August can be the best time in the city as other people decamp to Umbria or Tuscany, Broadstairs or Southwold. And unlike Paris or Rome or Christmas, shops and restaurants and businesses remain open. But oh, the heat! The glare of it off the usually grey pavements, the cold water in the paddling pool turned soupy by midday, the tourists and pigeons sheltering in shady side-streets and any public fountain they can find, hoping for a pipe burst. Each bus ride purgatorial, every tube journey an inferno. Dogs die in hot cars, commuters swelter in theirs. The childless are deserted, left resentful and unhelpful in hot offices. I take to my bike to catch a bit of breeze, past bright houses that offer no relief, seeking out tepid, wet-look shadows.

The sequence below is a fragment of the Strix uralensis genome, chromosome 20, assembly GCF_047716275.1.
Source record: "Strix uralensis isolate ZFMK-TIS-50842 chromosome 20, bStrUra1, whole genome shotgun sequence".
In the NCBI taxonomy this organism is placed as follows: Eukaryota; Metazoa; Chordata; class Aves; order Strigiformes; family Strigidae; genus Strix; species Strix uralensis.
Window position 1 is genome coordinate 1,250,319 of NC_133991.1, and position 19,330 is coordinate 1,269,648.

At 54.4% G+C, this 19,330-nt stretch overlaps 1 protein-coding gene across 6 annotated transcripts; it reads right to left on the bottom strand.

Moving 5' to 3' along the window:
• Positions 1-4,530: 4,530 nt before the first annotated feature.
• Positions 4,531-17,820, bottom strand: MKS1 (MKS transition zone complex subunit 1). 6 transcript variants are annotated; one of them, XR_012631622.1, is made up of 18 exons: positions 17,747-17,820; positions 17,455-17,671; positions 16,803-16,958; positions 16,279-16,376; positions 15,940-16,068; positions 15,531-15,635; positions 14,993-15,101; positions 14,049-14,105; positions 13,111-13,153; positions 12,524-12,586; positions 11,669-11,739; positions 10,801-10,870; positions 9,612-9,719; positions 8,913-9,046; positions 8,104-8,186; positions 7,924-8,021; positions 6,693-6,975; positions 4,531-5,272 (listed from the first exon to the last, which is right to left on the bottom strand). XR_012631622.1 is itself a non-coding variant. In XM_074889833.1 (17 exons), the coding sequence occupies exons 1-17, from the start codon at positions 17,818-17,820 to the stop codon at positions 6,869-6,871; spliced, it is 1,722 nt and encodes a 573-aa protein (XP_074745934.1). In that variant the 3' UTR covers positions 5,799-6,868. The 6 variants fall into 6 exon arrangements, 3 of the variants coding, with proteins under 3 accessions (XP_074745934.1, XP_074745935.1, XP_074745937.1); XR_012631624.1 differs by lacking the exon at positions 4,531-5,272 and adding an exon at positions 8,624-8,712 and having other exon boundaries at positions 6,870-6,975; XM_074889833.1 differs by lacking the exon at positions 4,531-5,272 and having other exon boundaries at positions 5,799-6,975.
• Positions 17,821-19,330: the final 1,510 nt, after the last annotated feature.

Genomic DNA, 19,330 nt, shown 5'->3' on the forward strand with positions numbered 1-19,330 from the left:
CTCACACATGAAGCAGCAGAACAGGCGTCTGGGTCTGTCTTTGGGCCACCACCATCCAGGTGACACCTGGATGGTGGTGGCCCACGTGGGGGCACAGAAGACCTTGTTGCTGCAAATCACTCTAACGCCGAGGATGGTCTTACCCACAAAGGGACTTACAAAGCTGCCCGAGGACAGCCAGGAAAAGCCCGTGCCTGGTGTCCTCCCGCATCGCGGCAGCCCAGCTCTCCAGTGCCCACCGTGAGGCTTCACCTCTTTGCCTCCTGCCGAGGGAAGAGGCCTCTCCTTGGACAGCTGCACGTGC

People sit on a parched piece of grass in the Park, going pink, watching the ice cream queue stretching all the way to the street, looking at gaudy summer fashions and the exposé of red flesh. Sticky neck, clammy arms, gluey feet. SPF 30 dripping into eyes. The stink of piss and drains.
But at night, it’s a different world….reggae floats above the roof tops, the evenings smell of jasmine and lighter fluid and sweet cigarettes. Nocturnal flowers bloom as we pass from pillar to pub, and sycamores drop samaras.
I watch the lights above the city’s horizon stretch far, far up: orange into lime into smooth blue brown, the first two stars pushing gently though, twinkling white, red, gold. The city aflame with the sun and its setting.
But it only takes a sudden drop in temperature for the cafés to move their ice cream freezers back indoors and start a special on soup, and the sunglasses salesmen to try to shift umbrellas instead. Such is an English summer.